Students struggle to access Isabel

Isabel spaces costly outside of class projects

One Queen’s film student was asked to pay $120 to use one room in the Isabel and $500 per hour for another.
Supplied by Suzy Lamont Photography/Queen’s University

Students attempting to use spaces at the Isabel Bader Centre for the Performing Arts often face large fees — at times hundreds of dollars — despite the centre’s mandate to enhance students’ skills in the arts.

The Isabel was intended as a learning space to foster the creativity of students in fine arts, film, drama and music. But those same students can encounter financial barriers when attempting to use the centre.

Stephen Trivieri, ArtSci ’16, is a film student who has worked on projects such as To The Bader, a film that explores the move into the Isabel. When Trivieri asked to screen his film this year in the Isabel’s screening room, which seats 92 people and features a state-of-the-art digital projector, he was asked to hand over $120. 

He discovered that the room’s availability is controlled by the Isabel rather than the Film Department.

“That’s a classroom. I have classes in there. But if I want to use it, the [Isabel] would have to bill the Film department, who then in turn wanted to bill me,” he said. 

The Film Department eventually agreed to front any costs that Trivieri was unable to raise through at-the-door charges. Even so, he said, the arrangement then affected the Film Department’s own yearly spending.  

“This is ridiculous! You know, they have a budget to maintain too,” he said. 

It wasn’t the first time he’s been asked for a large fee. In 2014, Trivieri was asked to pay $500 per hour to film a project in the Isabel’s rehearsal hall. 

“It’s very confusing because as a film student, I want to use a lot of the spaces, [but] in the past it’s just like pulling a tooth to get there,” he said. 

“You’d think it would be a little bit easier, especially if you are a Queen’s student and that is your faculty building.” 

Trivieri said a lot of the confusion comes from the joint ownership and jurisdiction over the centre between the City and the University. 

While Queen’s has some claim over the Isabel, it’s also intended for use by Kingston community groups — meaning that Queen’s doesn’t have full jurisdiction over its operations. 

He wasn’t the only student to express frustration. Mathew Kahansky, ArtSci ’16, was in charge of logistics for the AMS Live Music Committee.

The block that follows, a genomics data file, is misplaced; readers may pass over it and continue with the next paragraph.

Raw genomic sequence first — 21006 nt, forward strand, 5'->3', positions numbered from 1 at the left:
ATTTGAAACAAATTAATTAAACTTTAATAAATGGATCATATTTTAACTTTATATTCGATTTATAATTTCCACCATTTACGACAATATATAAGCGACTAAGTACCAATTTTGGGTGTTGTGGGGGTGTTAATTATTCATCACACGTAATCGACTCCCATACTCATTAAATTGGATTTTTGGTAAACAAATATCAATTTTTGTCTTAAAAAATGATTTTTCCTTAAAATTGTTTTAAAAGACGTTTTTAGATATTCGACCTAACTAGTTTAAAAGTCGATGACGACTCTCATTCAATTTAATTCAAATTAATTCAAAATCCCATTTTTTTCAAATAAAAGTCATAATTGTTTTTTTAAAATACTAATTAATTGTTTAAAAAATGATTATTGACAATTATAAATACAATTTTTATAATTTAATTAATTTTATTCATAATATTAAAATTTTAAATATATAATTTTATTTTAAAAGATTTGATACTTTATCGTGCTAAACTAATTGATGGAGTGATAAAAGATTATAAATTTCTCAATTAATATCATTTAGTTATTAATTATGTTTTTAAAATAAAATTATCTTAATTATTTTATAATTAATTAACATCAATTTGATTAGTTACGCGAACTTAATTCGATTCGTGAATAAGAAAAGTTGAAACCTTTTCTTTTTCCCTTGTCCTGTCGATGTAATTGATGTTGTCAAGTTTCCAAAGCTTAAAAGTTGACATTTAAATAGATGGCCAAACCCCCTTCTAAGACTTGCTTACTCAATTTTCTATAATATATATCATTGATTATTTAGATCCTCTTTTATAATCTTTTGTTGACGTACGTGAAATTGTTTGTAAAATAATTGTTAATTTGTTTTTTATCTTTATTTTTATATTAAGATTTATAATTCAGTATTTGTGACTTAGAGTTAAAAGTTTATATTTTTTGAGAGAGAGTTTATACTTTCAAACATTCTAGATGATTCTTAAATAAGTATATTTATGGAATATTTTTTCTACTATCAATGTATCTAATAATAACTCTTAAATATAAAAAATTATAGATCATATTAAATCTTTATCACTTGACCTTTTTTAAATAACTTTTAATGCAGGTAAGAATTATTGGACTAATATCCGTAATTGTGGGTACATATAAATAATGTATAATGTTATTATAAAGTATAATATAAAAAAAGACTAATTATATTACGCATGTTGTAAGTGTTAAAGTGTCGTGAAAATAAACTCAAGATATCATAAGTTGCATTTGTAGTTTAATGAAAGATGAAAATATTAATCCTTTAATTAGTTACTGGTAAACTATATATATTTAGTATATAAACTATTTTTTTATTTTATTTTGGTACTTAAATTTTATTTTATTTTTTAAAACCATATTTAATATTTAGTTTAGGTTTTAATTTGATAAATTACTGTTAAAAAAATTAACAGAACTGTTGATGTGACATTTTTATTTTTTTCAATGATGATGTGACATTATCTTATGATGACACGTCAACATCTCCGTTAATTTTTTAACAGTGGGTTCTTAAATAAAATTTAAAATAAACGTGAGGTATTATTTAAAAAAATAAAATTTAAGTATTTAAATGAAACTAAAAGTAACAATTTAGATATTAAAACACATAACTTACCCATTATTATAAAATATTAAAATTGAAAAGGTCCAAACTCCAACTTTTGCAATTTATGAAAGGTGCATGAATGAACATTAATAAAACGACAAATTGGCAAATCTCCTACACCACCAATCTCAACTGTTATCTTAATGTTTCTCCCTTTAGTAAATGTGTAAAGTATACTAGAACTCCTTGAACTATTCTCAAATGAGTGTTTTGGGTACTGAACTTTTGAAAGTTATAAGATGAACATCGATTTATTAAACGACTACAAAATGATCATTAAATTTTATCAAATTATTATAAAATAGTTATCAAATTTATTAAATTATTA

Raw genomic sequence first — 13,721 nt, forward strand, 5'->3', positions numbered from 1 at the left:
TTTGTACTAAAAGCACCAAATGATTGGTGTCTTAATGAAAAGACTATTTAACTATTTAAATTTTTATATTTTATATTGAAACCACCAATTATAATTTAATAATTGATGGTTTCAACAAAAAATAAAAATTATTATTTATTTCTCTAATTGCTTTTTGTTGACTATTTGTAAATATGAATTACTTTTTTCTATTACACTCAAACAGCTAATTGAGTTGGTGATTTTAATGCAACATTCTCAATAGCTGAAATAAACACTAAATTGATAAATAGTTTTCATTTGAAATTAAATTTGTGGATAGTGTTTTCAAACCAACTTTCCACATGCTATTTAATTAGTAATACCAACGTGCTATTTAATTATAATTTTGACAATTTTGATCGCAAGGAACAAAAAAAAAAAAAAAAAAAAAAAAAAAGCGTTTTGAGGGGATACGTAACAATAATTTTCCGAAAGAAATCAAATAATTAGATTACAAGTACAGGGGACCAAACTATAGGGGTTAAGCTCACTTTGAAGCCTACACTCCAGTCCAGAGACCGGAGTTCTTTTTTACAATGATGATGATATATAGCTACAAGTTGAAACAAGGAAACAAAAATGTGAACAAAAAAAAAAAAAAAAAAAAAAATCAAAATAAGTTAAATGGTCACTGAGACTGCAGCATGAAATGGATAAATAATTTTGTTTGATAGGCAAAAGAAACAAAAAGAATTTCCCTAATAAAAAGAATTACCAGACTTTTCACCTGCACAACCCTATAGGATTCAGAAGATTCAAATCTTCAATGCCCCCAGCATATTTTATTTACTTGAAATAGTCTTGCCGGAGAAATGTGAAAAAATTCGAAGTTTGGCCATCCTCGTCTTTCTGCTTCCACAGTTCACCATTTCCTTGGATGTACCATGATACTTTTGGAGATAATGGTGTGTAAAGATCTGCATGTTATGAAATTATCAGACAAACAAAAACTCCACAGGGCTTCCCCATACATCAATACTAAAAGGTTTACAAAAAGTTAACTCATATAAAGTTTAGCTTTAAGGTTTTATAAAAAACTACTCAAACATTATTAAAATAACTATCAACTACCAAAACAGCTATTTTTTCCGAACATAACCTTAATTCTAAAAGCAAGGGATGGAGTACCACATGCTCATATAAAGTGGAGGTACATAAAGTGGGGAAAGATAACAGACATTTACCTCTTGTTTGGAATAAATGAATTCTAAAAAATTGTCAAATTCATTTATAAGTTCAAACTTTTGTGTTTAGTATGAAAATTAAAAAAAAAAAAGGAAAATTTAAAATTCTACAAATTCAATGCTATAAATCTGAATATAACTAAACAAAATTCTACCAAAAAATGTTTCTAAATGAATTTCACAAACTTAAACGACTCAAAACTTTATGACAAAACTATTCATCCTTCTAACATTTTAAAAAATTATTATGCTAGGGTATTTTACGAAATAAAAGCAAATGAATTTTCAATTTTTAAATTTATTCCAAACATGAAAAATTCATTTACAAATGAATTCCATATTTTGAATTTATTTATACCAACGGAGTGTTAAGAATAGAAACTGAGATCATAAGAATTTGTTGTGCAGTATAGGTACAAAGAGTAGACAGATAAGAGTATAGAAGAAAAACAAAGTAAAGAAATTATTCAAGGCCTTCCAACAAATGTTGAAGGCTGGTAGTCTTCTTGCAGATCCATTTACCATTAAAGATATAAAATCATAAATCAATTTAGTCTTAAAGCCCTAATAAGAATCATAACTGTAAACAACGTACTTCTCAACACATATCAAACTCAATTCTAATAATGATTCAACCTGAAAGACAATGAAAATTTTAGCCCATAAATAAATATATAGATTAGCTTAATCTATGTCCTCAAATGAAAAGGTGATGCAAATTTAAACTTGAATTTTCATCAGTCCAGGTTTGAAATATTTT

According to Kahansky, the committee began with a budget of “roughly $10,000” to put on their “Live at the Isabel” event. However, their available budget was “lowered at least two or three times because of more and more additional fees unexpectedly being thrown at us by the Isabel.” 

Some of the student bands, including The Wilderness, had a 15 per cent cut of their band merchandise revenue given to the Isabel even though the event organizers had paid to use the space. 

“When the budgeting issues were ongoing, some of us had half the mind to tell the Isabel to stuff it and just throw a sweet show at the Underground,” Kahansky said.

The Journal reached out to Tricia Baldwin, director of the Isabel Bader Centre, and Danielle Kimmerly, the AMS Campus Affairs Commissioner, who provided a joint email statement in response. 

“Queen’s still charges residence fees for the ongoing costs of operating the residence,” they wrote, including operation costs and the salaries of ushers, box office staff and operators. 

They didn’t provide an ownership breakdown of the Isabel, but said the benefactors included Queen’s, Alfred and Isabel Bader, the City of Kingston and others.  They instead provided a collective figure of $72 million in contributions as a whole, which they said does not include ongoing operation and event costs associated with the building. 

According to the Kingston Whig-Standard, the breakdown included $31 million from the Baders, $15 million from the federal government, $15 million from the provincial government, and the remaining from other benefactors.

Charges for the ongoing costs of operating the Isabel include fees such as the one charged for Trivieri’s film screening as well as AMS-sanctioned events like Live at the Isabel.

The latter event raised money for the AMS Isabel Bader fund — a fund intended to help students cut down costs for front of house, box office, production personnel and rental at the Isabel. 

According to the statement from Baldwin and Kimmerly, the relationship between the AMS and the Isabel is “positive and cooperative.”

They said the use of space for academic purposes in drama, music and film is booked through the School of Drama and Music or the Department of Film and Media. 

“There is no rental cost associated with these academic course-based bookings,”they wrote. 

Outside of strictly course-assigned work, charges depend on the hours of usage, the number of spaces used and the production complexity of the event, according to the statement.

Trivieri, however, says the system doesn’t foster the creativity that he’d have liked to see from the Isabel. 

“If a student wants to film something in a room and nobody’s using it — that should be encouraged. There shouldn’t be a process, we shouldn’t have to get permission from six different people.”


March 24, 2016

The Journal did not explicitly request an ownership breakdown of the Isabel.
A graphic was removed because the information presented was incomplete.
Stephen Trivieri's film is called To The Bader, not To the Isabel.

The Journal regrets the error.

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